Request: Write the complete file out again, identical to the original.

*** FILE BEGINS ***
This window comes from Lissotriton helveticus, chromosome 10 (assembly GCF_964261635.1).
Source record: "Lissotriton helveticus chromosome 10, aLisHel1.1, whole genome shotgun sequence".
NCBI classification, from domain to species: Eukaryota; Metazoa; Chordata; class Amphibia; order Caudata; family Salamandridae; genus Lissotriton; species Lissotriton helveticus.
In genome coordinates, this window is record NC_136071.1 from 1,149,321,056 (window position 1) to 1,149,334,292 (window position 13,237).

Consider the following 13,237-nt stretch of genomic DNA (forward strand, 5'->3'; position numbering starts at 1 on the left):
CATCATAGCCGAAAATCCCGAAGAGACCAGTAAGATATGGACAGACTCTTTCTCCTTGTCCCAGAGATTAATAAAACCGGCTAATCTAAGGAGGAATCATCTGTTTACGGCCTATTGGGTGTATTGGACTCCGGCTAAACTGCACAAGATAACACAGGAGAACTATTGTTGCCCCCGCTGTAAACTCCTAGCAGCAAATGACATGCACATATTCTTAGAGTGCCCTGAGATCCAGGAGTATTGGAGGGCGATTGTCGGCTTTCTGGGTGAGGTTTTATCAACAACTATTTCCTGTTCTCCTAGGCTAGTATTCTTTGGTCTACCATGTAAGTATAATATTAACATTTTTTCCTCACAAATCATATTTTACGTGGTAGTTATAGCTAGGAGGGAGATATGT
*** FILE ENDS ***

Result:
This window comes from Lissotriton helveticus, chromosome 10 (assembly GCF_964261635.1).
Source record: "Lissotriton helveticus chromosome 10, aLisHel1.1, whole genome shotgun sequence".
NCBI classification, from domain to species: Eukaryota; Metazoa; Chordata; class Amphibia; order Caudata; family Salamandridae; genus Lissotriton; species Lissotriton helveticus.
In genome coordinates, this window is record NC_136071.1 from 1,149,321,056 (window position 1) to 1,149,334,292 (window position 13,237).

Consider the following 13,237-nt stretch of genomic DNA (forward strand, 5'->3'; position numbering starts at 1 on the left):
CATCATAGCCGAAAATCCCGAAGAGACCAGTAAGATATGGACAGACTCTTTCTCCTTGTCCCAGAGATTAATAAAACCGGCTAATCTAAGGAGGAATCATCTGTTTACGGCCTATTGGGTGTATTGGACTCCGGCTAAACTGCACAAGATAACACAGGAGAACTATTGTTGCCCCCGCTGTAAACTCCTAGCAGCAAATGACATGCACATATTCTTAGAGTGCCCTGAGATCCAGGAGTATTGGAGGGCGATTGTCGGCTTTCTGGGTGAGGTTTTATCAACAACTATTTCCTGTTCTCCTAGGCTAGTATTCTTTGGTCTACCATGTAAGTATAATATTAACATTTTTTCCTCACAAATCATATTTTACGTGGTAGTTATAGCTAGGAGGGAGATATGT